Reichstag building

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Reichstag
Berlin - Reichstagsgebaude3.jpg
The dedication Dem deutschen Volke, meaning To the German people, can be seen on the frieze.
Berlin location map.svg
Red pog.svg
Location within Berlin
General information
Town or city Berlin
Country Germany
Coordinates 52°31′07″N13°22′35″E / 52.5186°N 13.3763°E / 52.5186; 13.3763 Coordinates: 52°31′07″N13°22′35″E / 52.5186°N 13.3763°E / 52.5186; 13.3763
Construction started9 June 1884
Completed1894
Renovated1961–1964, 1992–1999
Height47 m (154 ft)
Design and construction
Architect Paul Wallot
Renovating team
Architect Norman Foster

The Reichstag (German : Reichstagsgebäudepronounced [ˈʁaɪçstaːksgəˈbɔʏdə] ; officially: Deutscher Bundestag – Plenarbereich Reichstagsgebäudepronounced [ ˈdɔʏtʃɐ ˈbʊndəsˌtaːk ˈpleːnaːrbəraɪç ˈʁaɪçstaːksgəˈbɔʏdə] ) is a historic edifice in Berlin, Germany, constructed to house the Imperial Diet (German: Reichstag ) of the German Empire. It was opened in 1894 and housed the Diet until 1933, when it was severely damaged after being set on fire. After World War II, the building fell into disuse; the parliament of the German Democratic Republic (the Volkskammer) met in the Palast der Republik in East Berlin, while the parliament of the Federal Republic of Germany (the Bundestag) met in the Bundeshaus in Bonn.

German language West Germanic language

German is a West Germanic language that is mainly spoken in Central Europe. It is the most widely spoken and official or co-official language in Germany, Austria, Switzerland, South Tyrol (Italy), the German-speaking Community of Belgium, and Liechtenstein. It is also one of the three official languages of Luxembourg and a co-official language in the Opole Voivodeship in Poland. The languages which are most similar to German are the other members of the West Germanic language branch: Afrikaans, Dutch, English, the Frisian languages, Low German/Low Saxon, Luxembourgish, and Yiddish. There are also strong similarities in vocabulary with Danish, Norwegian and Swedish, although those belong to the North Germanic group. German is the second most widely spoken Germanic language, after English.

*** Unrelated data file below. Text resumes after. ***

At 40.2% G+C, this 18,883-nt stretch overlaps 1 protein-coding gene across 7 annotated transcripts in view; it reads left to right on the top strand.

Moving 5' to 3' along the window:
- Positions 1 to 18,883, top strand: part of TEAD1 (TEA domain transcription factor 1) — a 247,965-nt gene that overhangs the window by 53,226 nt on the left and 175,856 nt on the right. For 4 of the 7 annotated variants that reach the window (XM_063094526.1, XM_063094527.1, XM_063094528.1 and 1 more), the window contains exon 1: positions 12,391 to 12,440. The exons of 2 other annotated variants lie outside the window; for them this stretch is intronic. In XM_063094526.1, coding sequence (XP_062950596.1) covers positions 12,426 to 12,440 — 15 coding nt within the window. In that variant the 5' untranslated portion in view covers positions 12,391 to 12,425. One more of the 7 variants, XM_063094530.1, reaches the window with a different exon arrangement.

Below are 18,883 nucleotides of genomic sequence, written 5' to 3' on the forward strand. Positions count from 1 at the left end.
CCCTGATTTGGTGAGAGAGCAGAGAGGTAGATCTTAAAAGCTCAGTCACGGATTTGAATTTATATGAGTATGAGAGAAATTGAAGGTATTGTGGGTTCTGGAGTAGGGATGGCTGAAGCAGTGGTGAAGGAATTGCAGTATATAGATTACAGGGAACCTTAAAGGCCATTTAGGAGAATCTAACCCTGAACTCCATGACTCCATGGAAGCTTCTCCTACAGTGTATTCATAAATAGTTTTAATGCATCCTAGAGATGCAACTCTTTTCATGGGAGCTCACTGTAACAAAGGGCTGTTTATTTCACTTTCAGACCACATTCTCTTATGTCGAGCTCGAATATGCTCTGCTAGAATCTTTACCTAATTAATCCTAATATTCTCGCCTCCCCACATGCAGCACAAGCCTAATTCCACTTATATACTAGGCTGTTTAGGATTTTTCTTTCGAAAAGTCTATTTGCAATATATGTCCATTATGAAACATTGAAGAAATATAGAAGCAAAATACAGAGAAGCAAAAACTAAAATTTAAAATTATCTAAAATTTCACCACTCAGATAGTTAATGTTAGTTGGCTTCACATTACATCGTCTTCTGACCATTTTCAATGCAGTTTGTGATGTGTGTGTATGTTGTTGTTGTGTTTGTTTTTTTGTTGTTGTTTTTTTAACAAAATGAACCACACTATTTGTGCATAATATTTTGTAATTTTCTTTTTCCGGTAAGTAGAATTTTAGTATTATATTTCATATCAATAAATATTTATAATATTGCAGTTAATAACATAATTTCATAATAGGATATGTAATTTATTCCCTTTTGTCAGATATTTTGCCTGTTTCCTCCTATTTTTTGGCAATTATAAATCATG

Berlin Capital of Germany

Berlin is the capital and largest city of Germany by both area and population. Its 3,748,148 (2018) inhabitants make it the second most populous city proper of the European Union after London. The city is one of Germany's 16 federal states. It is surrounded by the state of Brandenburg, and contiguous with its capital, Potsdam. The two cities are at the center of the Berlin-Brandenburg capital region, which is, with about six million inhabitants and an area of more than 30,000 km², Germany's third-largest metropolitan region after the Rhine-Ruhr and Rhine-Main regions.

Germany Federal parliamentary republic in central-western Europe

Germany, officially the Federal Republic of Germany, is a country in Central and Western Europe, lying between the Baltic and North Seas to the north, and the Alps to the south. It borders Denmark to the north, Poland and the Czech Republic to the east, Austria and Switzerland to the south, France to the southwest, and Luxembourg, Belgium and the Netherlands to the west.

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The ruined building was made safe against the elements and partially refurbished in the 1960s, but no attempt at full restoration was made until after German reunification on 3 October 1990, when it underwent a reconstruction led by architect Norman Foster. After its completion in 1999, it once again became the meeting place of the German parliament: the modern Bundestag.

German reunification process in 1990 in which East and West Germany once again became one country